11 July 2024

Known as “Jack the giant slayer” for his role in bringing down then-prime minister Samak Sundaravej in 2008, serial petitioner Ruangkrai Leekitwattana has now set his sights on Pita Limjaroenrat.

Ruangkrai has triggered legal challenges that threaten to detonate the Move Forward Party leader’s bid to become Thailand’s next prime minister. Pita and his eight-party coalition say that as head of the election-winning party, the top role is rightfully his.

Ruangkrai asked the Election Commission (EC) last Tuesday to seek a Constitutional Court ruling on Pita’s eligibility to be an MP. His latest move came after the EC rejected his earlier petition to investigate whether Pita’s shareholding in media company iTV Plc violated constitutional rules on running for political office.

The agency dismissed his complaint on grounds that it was filed just four days before the election when the legal deadline had already passed. But the EC did go ahead with an investigation to determine if Pita had contested the poll despite being aware that he was not qualified to run. This would be a violation of electoral law, penalized by a jail term of one to 10 years, a fine of 20,000 to 200,000 baht, and revocation of electoral rights for 20 years.

Former boss not exempted

Ruangkrai, 61, earned the label “serial petitioner” after years of filing complaints against political and bureaucratic officeholders – including his ex-boss, former auditor general Khunying Jaruvan Maintaka.

His petitions have led to legal and administrative action against many of those accused. But for many observers, including supporters of his targets, he is simply a “political gadfly” or a “pebble in the shoe”. Some accuse of him of conspiring with political powers to bring down their opponents.

Born on August 26, 1961, in the northeastern province of Buriram, Ruangkrai earned his bachelor’s degree in accounting from Ramkhamhaeng University and a master’s degree in the same field from Thammasat University. He is married with two children.

Ruangkrai first made headlines in 2006, when he sued the Revenue Department for “double standards” after it taxed shares he purchased from his father for 10 baht apiece when the market price was 21 baht.

He argued that children of then-prime minister Thaksin Shinawatra were not taxed for a similar stock purchase involving the family’s telecom business Shin Corporation. Public pressure at that time prompted the Revenue Department to return the collected tax to Ruangkrai.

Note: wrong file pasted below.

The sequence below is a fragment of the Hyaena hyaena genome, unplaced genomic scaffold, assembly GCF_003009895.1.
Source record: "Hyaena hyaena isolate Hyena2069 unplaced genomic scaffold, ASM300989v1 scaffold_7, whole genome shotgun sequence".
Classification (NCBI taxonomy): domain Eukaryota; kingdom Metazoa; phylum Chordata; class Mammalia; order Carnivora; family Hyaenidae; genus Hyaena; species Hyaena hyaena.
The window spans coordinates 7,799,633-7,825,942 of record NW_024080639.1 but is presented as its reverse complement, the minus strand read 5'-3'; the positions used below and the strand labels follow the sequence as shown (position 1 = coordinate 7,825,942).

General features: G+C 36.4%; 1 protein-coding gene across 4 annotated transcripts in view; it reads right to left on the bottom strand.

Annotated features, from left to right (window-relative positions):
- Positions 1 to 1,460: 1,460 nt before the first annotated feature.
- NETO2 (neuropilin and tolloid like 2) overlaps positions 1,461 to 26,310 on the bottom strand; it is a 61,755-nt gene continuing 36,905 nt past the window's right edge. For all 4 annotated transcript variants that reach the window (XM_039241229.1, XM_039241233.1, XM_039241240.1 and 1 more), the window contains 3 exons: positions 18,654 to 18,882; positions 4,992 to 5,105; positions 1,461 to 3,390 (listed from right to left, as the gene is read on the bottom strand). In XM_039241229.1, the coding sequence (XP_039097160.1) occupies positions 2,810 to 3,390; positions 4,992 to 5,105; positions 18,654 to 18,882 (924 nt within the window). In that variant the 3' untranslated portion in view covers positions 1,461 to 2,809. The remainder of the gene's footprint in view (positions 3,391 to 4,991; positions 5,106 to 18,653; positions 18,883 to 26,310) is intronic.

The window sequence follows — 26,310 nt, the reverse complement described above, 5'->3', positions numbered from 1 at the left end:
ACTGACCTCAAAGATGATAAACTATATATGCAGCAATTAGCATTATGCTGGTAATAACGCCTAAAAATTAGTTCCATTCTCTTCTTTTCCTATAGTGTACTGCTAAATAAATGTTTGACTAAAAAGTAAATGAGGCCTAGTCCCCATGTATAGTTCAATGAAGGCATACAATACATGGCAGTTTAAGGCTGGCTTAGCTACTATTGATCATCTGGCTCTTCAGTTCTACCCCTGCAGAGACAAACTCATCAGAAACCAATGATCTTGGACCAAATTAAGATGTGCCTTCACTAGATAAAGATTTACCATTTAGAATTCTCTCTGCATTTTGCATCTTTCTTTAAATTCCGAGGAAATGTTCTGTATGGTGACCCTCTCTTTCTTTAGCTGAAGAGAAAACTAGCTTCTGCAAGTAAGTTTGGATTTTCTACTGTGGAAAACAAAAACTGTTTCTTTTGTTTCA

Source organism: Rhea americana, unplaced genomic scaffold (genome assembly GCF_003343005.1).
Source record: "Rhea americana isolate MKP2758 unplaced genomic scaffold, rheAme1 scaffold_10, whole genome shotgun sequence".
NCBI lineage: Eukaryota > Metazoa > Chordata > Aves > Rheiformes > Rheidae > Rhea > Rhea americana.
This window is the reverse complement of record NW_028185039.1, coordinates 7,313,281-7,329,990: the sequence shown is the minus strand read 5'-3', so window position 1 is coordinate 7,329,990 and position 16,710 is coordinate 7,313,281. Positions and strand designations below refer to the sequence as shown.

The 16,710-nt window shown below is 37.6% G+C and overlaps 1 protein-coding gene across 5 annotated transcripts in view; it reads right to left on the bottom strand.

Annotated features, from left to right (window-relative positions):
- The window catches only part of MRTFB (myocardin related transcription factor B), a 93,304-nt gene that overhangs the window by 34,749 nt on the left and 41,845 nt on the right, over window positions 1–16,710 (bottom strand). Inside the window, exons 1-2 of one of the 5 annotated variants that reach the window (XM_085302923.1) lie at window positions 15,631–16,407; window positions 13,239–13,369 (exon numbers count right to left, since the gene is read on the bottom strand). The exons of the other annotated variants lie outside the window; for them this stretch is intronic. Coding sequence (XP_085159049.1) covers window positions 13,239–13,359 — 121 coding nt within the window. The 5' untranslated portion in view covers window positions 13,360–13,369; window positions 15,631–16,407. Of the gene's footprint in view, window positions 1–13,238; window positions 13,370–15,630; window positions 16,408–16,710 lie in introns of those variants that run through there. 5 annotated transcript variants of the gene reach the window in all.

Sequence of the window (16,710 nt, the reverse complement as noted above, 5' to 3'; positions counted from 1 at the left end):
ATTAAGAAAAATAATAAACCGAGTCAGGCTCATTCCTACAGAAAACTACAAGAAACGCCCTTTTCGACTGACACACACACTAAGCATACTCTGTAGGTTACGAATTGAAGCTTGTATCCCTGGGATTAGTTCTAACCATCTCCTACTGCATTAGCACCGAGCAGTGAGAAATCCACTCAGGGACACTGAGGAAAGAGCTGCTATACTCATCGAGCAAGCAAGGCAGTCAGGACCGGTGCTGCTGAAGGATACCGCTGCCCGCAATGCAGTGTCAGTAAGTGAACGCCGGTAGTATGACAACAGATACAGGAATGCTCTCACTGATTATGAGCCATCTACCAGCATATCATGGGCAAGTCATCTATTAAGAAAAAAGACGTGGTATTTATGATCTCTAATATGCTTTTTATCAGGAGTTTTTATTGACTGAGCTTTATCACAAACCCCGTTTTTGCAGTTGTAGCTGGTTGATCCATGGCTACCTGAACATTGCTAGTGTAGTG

Shortly afterward, Khunying Jaruvan, who was then serving as the auditor general, appointed Ruangkrai as her advisor. He was described by the media as one of Jaruvan’s trusted aides.

However, after Jaruvan retired in 2010, Ruangkrai petitioned the National Anti-Corruption Commission (NACC) to investigate her assets. In September of the following year, the NACC asked the Office of the Attorney General to sue the former auditor general for alleged malfeasance.

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Honing his skills

It was in the Auditor General’s Office that Ruangkrai honed his skills in accounting and auditing investigations.

The serial petitioner told a TV talk show recently that he worked at the Auditor General’s Office for five years as an investigator, scrutinizing projects by state agencies to make sure they were in line with the law and free from irregularities.

In April 2006, Ruangkrai contested for a senatorial seat but failed to get elected. He was appointed a senator in March 2008, following the military coup of September 2006. He was among the “Group of 40” Senate faction that opposed the Shinawatra family and its proxy political parties.

Ruangkrai filed a complaint against Samak, who became prime minister as the leader of Thaksin’s proxy People’s Power Party, which won the 2007 general election. He accused the PM of a conflict of interest over his private role hosting a cooking show.

His complaint against Samak led to a Constitutional Court order in September 2008 for the then-PM to vacate his premiership for violating a constitutional clause that prohibited any government minister from serving as a company employee.

Switching sides

However, after the 2010 military crackdown on red-shirt protesters, Ruangkrai turned from Thaksin’s foe to his friend. He was spotted at several seminars and rallies organized by Thaksin’s red-shirt supporters. He became a Pheu Thai party-list candidate for the 2014 election, the results of which were eventually nullified by a court order.

Ruangkrai later joined Pheu Thai after being approached for help with legal matters and petition filings. He explained that the party harbored no ill-feeling towards him over his role in ousting Samak, while the rival Democrat Party may distrust him for his appearances at red-shirt rallies.

In 2018, he quit Pheu Thai to join its offshoot Thai Raksa Chart. But after the new party was dissolved just before the 2019 election, he returned to Pheu Thai.

Ruangkrai was among Pheu Thai’s appointees to the committee that vetted the 2021 budget bill. But he was abruptly removed after a power shift in the party, which prompted him to quit Pheu Thai.

Shortly afterward, the ruling Palang Pracharath Party appointed Ruangkrai to the committee vetting the 2022 budget bill. Then, in mid-2022, he officially joined Palang Pracharath.

By Thai PBS World’s Political Desk